Saturday, December 31, 2005

Quantum Disco

Happy New Year everyone! May your subatomic particles boogie like it's 1999! Don't get the quantum string confused with the confetti, or as sure as there's an event on the horizon you'll never clean it up.

Thursday, December 29, 2005

Post-Holiday Stress Syndrome

Normally, the glare comes from the front of my head as well as the top. Now, however, the glare comes from the back and sides as well. My head is now the equivalent of fine grit sandpaper. I guess it's time to take up woodworking.

Tuesday, December 27, 2005

Sunday, December 25, 2005

Christmas in Arizona

It was 77 degrees, yet we had a fire going in the fireplace. It's all about the atmosphere. (Hello, meteor!) After snacks, a meal of stuffed shells and Wontar's Shepherd's Pie(tm) we went for a walk around the apartment complex. My mother and niece picked roughly 1/4 ton of grapefruit, oranges, lemons, and tangelos from the trees, while my nephew and father rode around on our trikkes. Presents were opened, oohs and aahs commenced. All in all, a darn fine day.

Oh, and this is my niece. She doesn't always make this face, but it's the one I chose to put up on the blog. Why? Because it'll get the best reaction from her when she realizes I've posted it for all the world to see. (Am I a cool uncle or what?)

Friday, December 23, 2005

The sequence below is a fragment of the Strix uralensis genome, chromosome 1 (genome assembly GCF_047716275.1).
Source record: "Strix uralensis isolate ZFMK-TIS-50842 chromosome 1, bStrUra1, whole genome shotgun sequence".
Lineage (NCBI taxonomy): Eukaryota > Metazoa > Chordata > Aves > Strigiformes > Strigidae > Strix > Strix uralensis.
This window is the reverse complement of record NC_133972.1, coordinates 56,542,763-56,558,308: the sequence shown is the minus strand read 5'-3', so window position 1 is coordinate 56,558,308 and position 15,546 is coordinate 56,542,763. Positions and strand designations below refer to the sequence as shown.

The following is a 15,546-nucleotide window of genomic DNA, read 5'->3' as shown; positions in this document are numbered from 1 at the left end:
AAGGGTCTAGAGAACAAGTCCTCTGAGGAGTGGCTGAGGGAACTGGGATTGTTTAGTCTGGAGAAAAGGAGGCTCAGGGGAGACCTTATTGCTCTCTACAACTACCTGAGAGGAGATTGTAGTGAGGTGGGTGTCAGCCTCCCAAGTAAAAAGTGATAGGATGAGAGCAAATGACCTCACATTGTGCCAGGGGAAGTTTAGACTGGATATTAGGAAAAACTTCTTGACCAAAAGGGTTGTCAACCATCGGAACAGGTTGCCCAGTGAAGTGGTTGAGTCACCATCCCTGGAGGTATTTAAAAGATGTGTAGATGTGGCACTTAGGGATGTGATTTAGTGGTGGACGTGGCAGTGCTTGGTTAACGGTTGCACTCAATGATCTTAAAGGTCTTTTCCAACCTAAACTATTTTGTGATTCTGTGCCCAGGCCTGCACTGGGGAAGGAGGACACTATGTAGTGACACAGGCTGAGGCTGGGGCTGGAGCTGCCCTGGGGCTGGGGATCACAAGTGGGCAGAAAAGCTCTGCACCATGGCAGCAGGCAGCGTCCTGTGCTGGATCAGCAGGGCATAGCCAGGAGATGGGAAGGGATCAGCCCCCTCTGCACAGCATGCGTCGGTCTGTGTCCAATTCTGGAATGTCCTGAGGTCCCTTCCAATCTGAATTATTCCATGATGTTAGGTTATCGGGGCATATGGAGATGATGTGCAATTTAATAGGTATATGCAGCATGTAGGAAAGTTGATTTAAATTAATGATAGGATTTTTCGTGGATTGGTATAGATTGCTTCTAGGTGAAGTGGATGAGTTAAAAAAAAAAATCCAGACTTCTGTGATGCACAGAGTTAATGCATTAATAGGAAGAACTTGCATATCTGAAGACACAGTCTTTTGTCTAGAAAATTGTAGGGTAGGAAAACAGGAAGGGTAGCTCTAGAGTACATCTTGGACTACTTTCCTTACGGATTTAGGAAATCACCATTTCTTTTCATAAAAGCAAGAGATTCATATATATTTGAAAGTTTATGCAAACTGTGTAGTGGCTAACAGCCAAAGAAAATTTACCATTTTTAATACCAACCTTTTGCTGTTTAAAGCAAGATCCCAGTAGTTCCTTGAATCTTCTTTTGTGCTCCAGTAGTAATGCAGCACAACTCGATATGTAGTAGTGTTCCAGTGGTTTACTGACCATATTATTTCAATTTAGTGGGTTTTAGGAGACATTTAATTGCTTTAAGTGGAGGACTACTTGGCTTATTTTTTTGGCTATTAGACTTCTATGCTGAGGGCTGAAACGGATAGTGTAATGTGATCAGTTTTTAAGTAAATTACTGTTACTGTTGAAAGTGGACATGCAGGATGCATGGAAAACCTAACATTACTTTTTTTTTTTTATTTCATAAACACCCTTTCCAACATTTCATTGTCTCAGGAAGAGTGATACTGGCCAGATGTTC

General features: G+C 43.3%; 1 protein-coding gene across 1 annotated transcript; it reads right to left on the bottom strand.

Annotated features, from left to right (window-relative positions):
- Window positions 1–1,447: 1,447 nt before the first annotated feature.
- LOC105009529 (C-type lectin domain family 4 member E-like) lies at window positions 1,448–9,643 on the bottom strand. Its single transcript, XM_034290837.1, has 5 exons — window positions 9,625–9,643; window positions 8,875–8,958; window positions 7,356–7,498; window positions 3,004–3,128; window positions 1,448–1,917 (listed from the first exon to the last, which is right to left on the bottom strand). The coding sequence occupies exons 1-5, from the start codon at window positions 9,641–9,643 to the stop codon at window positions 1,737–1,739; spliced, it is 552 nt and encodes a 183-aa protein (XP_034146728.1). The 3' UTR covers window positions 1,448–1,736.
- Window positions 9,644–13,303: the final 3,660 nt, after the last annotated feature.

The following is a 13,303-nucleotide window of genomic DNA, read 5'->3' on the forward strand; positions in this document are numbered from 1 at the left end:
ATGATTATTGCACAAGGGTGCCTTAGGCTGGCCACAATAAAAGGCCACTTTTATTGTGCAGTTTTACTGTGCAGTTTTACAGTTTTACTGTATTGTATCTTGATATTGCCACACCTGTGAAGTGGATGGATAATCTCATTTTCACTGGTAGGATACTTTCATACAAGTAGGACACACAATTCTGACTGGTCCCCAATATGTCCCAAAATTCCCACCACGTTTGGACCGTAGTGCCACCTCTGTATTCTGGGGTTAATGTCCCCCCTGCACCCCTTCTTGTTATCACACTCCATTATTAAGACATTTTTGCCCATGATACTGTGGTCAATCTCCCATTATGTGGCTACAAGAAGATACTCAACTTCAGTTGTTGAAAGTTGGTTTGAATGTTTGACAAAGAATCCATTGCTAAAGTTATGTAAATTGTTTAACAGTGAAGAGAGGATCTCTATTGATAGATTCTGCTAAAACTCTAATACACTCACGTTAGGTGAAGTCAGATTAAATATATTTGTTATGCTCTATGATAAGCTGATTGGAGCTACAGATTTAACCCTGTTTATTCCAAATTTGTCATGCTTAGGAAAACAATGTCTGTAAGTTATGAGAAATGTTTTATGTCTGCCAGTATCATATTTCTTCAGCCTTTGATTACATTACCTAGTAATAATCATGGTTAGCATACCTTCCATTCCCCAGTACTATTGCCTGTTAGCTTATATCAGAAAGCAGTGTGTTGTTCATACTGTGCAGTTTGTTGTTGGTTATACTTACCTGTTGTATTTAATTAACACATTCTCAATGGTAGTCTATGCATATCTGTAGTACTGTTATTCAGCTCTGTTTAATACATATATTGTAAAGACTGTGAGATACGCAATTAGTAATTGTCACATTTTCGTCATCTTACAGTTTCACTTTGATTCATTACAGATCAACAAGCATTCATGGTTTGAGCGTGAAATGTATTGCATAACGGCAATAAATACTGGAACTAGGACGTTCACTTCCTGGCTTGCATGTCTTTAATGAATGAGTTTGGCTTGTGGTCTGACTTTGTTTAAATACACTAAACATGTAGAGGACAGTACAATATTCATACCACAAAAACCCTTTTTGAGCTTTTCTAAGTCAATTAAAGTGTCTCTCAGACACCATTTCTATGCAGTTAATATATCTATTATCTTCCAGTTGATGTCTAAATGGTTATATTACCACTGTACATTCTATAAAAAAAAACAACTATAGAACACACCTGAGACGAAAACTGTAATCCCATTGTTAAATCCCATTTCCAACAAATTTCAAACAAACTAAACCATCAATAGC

New hats? Check.
New cowboy boots? Check.
Cool scenery? Check
70 degree weather two days before Christmas? Check
Prevent my brother from buying a godawful shirt and find him a better one? Check.
Picture of family with all their new finery? Priceless.

Thursday, December 22, 2005

Perspective, Part XXXIV

This is a hill at the Saguaro Mountain National Park. It doesn't look all that impressive here, does it? Just a plain old, ordinary hill. Rocks, dirt, some cacti, nice blue sky... but nothing to write home about. Just a big ol' lump in the middle of the desert. Something you could just walk right up and over without so much as noticing it.

This is the view from the top of that pile of dirt. The eyebolt was left by some mountain climber or someone who rappelled from here after climbing up. (They even left a climbing glove, which is now a souvenir for my nephew.) It wasn't a difficult climb by any means, but it was a climb. Like climbing a ladder, though. Pretty easy. The cars in this picture were behind me in the previous one, just to give you an idea.

All in all, a great day. Nice to have the whole fam damily out here in the 76 degree weather for Christmas! No shovels required.

Monday, December 19, 2005

Government Employee-Inspired Rant

You may remember that I sent an e-mail complaint to TIGTA on Friday because someone from within the confines of the IRS was browsing this website. I explained to them who I was, the pertinent information, and that I had a ticket open with them from about six months ago. Here is their response in its entirety:

"What type of ticket do you have open? Who is it open with? What is a ticket?"

That was it. I'm not kidding. I really, really wish I were kidding. No opening, no apology, no course of action. Nada. Just three questions of rapidly diminishing length and intellect level. When someone who makes a good $50-$60K of my tax dollars as salary asks me what a ticket is, I tend to become a little bit miffed. Perturbed, even. I'd go so far to say that I was downright irked.